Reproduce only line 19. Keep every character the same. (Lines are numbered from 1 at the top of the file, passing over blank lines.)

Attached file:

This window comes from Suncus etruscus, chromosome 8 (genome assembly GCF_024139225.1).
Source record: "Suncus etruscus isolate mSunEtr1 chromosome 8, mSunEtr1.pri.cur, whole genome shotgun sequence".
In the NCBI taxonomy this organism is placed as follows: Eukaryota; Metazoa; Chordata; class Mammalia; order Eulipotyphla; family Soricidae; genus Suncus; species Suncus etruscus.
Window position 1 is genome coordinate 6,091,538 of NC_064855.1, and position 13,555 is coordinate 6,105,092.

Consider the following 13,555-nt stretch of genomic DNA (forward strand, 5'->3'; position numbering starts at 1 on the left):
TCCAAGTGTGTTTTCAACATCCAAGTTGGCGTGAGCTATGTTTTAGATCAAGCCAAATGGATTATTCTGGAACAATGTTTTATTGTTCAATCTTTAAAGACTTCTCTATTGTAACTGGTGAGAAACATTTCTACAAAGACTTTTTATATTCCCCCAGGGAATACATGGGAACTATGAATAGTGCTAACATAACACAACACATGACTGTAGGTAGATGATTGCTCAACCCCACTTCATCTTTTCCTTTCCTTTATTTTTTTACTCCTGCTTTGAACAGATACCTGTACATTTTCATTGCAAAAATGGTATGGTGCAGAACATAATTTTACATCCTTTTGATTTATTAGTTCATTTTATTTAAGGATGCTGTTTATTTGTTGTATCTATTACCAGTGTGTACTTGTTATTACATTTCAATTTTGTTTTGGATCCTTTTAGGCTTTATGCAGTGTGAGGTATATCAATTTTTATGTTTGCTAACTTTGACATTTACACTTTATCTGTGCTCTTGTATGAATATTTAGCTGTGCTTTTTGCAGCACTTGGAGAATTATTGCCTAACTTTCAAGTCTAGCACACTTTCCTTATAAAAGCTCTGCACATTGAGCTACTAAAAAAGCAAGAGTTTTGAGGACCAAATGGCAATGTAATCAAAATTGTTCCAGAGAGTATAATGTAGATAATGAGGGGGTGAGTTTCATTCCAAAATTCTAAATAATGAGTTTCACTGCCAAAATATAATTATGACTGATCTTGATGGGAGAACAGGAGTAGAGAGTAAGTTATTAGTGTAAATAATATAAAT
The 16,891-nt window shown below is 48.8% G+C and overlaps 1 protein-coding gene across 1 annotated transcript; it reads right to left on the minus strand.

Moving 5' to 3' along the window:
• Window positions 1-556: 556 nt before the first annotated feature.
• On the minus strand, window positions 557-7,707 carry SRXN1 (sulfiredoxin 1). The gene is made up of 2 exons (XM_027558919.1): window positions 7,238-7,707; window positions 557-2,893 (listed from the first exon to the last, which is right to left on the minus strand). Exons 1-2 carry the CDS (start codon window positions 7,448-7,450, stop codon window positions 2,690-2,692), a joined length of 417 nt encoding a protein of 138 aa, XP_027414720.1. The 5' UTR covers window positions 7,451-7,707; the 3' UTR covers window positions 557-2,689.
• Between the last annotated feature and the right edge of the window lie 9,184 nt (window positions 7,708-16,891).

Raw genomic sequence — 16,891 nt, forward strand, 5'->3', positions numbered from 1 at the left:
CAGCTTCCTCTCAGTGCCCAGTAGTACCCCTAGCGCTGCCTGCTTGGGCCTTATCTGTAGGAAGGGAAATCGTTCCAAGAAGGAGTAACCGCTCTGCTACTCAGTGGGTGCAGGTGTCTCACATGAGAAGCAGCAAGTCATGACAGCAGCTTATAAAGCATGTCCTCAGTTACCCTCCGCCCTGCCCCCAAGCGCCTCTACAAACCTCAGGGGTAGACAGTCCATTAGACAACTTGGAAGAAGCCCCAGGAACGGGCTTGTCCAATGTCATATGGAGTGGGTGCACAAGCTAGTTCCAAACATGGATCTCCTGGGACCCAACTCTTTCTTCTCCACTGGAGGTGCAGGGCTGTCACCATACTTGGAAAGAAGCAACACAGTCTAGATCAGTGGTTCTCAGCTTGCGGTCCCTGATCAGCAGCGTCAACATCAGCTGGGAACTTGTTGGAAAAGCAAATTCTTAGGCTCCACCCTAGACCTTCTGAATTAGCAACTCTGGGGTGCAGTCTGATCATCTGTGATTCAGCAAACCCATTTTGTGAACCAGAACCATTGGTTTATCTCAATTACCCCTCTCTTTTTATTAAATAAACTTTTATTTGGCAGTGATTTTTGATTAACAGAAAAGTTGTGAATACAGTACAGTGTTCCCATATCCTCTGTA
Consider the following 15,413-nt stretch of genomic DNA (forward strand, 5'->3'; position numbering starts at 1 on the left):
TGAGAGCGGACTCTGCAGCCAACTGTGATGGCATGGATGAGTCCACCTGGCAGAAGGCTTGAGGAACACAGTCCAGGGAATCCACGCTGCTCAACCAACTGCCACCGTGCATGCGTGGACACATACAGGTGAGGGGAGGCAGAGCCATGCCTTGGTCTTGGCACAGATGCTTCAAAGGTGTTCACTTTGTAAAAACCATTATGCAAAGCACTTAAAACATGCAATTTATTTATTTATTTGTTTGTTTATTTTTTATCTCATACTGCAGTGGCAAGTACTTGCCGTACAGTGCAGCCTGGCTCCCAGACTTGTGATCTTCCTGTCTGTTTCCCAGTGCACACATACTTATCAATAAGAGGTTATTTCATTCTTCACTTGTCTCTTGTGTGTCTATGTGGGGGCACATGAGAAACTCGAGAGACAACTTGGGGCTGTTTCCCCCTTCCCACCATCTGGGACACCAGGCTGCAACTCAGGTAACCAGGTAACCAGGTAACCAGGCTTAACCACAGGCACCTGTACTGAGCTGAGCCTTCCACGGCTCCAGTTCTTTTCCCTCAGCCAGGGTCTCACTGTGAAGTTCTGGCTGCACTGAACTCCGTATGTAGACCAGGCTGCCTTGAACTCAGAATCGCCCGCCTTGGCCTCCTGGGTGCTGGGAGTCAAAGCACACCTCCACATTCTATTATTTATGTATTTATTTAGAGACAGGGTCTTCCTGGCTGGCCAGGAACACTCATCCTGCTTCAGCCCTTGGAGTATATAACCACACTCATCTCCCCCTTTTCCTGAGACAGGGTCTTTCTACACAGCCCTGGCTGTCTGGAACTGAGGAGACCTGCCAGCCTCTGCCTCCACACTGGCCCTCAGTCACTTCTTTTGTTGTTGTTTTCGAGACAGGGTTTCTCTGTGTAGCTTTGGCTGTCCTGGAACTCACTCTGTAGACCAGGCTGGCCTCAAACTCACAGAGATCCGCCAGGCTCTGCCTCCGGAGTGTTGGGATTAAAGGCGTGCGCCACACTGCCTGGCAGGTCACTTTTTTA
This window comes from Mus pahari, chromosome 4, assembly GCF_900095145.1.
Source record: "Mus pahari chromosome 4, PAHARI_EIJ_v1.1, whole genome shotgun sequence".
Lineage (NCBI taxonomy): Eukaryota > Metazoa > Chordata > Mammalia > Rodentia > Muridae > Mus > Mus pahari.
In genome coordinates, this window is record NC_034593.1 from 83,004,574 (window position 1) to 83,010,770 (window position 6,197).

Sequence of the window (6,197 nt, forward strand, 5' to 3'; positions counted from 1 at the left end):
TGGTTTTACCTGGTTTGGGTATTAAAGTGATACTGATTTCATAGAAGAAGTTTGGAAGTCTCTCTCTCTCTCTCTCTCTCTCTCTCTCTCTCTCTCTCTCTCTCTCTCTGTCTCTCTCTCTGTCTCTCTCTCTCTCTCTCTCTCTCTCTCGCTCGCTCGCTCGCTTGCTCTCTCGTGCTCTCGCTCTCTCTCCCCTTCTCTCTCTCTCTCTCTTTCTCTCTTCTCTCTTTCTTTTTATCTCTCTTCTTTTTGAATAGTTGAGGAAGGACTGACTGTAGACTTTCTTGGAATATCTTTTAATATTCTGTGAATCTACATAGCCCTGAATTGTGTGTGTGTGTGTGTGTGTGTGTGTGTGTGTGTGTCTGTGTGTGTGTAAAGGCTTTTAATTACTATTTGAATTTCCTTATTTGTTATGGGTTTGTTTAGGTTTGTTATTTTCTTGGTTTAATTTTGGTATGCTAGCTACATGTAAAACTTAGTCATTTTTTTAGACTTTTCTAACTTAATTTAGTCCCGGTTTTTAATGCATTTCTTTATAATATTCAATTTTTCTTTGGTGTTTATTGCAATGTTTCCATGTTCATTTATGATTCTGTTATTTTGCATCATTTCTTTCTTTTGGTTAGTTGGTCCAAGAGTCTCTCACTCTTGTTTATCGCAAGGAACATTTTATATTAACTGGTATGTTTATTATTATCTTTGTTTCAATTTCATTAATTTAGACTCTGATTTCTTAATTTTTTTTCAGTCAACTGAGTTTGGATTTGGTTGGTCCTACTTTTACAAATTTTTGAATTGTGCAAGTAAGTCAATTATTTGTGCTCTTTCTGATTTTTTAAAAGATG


In genome coordinates, this window is record NC_034593.1 from 83,004,574 (window position 1) to 83,010,770 (window position 6,197).